The perfect headline grabs the reader’s attention!
I am a big believer in focusing on a meaningful subject line – a headline that works. I use these for subject lines for my emails, Facebook, and LinkedIn headlines, Twitter updates, and even for that short SMS burst.
My approach to choosing this headline was based on simple A/B tests among friends, recipients, and my team. It is one thing if this task is infrequent, but given the load on us digital marketers, we have the onus to always keep a fresh set of headlines even if we are reusing old content.
I have developed categories for different types of headlines, but before I share those with you let me tell you how I almost lost my job.
About seven years ago, I was burdened with too much to do as a digital marketer. I truly felt like a hamster trying to pick subject lines for different email campaigns. It was Friday morning and I was already tired, so I placed a temporary placeholder for a campaign – “Insert Witty Subject Line Here!”
At five that afternoon, my heart sank as I saw my inbox fill with a confirmation receipt for a campaign that was sent to 1.4 million recipients. My weekend was awful and I was expecting the worse when I met with my boss at 3 p.m. on Monday. Not surprisingly, he didn’t notice the error, but more than 70 percent of my list did.
My statistics were as follows – 73 percent open rates, 21 percent click-through rates, and a normal unsubscribe rate. The reply to inbox had 2,714 emails from recipients, each recommending their “witty subject line.”
The suggestions I received were terrific – these were the real recipients of my campaigns who took the time to give me feedback on what I sent to them. Many of the recipients sent me one-liners, and a fair number of recipients even took the time to explain what they were looking for in a campaign headline. Plus, I got a lot of good feedback on my campaigns.
I grouped the responses from recipients back into the original user segments – that allowed me to see the types of subject lines being proposed by different segments. I got witty subject lines, serious subject lines, and exposure to a number of different categories.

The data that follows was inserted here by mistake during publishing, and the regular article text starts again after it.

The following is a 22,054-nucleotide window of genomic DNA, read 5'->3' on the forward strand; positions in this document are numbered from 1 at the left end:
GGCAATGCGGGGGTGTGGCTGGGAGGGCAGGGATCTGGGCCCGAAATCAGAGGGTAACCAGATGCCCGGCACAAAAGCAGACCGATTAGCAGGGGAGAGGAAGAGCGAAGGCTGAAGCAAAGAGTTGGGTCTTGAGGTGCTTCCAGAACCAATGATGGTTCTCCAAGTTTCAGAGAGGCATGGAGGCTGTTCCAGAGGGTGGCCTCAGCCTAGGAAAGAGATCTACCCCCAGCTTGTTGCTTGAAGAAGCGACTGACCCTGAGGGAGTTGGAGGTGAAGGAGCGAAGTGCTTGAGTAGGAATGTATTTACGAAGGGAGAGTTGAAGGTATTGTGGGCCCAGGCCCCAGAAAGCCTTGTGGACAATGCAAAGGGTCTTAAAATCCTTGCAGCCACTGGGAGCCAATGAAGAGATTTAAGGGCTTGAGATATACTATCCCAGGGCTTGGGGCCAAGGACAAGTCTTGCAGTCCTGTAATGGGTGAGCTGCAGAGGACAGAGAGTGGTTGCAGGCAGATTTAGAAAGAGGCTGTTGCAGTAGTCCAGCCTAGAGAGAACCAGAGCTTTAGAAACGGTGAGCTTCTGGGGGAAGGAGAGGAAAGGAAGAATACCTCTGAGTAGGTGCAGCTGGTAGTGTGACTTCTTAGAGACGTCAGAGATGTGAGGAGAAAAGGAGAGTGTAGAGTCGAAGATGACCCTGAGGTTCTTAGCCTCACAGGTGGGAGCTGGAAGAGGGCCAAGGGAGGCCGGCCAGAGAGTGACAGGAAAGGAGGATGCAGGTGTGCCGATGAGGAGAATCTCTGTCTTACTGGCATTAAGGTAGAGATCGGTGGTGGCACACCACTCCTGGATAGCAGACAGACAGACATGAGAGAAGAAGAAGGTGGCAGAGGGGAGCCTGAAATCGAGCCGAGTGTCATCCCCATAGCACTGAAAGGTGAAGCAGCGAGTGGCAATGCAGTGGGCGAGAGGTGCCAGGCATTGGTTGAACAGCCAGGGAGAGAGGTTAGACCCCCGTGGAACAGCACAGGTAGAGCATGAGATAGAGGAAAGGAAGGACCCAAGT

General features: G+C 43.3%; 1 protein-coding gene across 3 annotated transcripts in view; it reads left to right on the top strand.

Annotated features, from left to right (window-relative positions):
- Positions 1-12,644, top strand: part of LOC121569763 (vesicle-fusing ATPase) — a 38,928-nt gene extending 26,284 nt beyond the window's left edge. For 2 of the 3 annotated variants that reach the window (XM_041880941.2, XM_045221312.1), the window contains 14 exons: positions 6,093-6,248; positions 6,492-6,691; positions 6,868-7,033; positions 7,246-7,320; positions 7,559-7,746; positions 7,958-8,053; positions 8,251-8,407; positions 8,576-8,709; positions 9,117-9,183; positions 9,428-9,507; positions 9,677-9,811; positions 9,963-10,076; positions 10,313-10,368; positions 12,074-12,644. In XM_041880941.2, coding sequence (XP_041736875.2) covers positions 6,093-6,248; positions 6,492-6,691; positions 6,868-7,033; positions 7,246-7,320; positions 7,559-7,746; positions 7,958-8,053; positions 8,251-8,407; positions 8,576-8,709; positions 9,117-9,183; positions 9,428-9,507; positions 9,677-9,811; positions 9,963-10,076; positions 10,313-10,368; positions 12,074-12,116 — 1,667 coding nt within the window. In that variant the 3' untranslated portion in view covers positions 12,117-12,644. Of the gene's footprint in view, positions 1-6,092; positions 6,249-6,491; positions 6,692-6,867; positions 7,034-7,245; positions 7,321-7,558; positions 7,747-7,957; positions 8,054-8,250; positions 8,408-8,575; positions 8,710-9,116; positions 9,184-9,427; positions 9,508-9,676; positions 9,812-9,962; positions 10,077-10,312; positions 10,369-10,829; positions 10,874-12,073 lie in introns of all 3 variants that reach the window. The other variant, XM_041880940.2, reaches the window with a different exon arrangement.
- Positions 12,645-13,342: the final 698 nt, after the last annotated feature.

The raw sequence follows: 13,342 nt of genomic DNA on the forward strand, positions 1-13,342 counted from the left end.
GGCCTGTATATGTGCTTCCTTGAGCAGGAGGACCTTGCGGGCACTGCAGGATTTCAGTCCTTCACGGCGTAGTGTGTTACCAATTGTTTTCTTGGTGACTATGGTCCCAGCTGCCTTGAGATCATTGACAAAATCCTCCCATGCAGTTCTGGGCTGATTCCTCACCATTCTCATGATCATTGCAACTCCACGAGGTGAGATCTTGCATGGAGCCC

My approach to subject lines now is a little more systematic.
I recommend you start by sharing your message copy with those providing feedback a few days to a few hours prior to getting out the message. Even if you can go out on social media – Twitter, Facebook, or LinkedIn – 15 minutes before launching the actual campaign, you will end up with advice that will make a remarkable difference.
Next, I recommend an A/B test on a few of these headlines. The best performing subject line is typically used on the balance of my campaign and I put the ones that I did not use to very good use.
My suggestion is to use these “unused subject lines” as part of your social campaigns. So the same content is peppered with different headlines – this helps me boost my response rates.
I have done tests and contests where I have my list vote on what headline will win for the upcoming campaign. It gets my users involved and this does go a long way in keeping things engaging.
The best thing to do is to build up an insiders’ club. An insiders club is part of your list – they are the people who respond to your campaigns. Reach out to those who respond and request them to be part of this insiders’ club. If you want some tips on creating this inner circle, please read this article.
SES San Francisco is going to have a complete day dedicated to email marketing, plus a daylong boot camp for digital marketers to sharpen their skills. My class at SES will include the 15 different subject line categories and I promise to share those after the event.
Image on home page via Shutterstock.